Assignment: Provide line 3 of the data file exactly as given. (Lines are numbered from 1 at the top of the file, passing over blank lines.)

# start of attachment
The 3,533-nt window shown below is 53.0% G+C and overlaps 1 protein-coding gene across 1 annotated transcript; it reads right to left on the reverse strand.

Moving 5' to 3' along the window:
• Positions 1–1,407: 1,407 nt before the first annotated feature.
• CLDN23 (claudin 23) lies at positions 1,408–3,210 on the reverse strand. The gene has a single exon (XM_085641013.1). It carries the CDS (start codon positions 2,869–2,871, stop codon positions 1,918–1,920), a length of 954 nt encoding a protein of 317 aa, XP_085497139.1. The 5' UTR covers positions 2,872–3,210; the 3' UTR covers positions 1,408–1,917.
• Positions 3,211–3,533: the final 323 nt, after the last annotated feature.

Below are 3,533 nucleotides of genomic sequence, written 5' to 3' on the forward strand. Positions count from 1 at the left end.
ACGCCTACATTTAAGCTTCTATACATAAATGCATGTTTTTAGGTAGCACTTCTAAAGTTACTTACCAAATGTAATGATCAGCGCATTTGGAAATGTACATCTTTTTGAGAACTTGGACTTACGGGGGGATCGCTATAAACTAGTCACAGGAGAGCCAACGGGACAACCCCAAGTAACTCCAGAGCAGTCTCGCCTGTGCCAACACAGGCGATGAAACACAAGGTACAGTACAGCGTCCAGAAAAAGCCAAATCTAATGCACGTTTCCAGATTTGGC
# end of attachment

• Positions 1–1,407: 1,407 nt before the first annotated feature.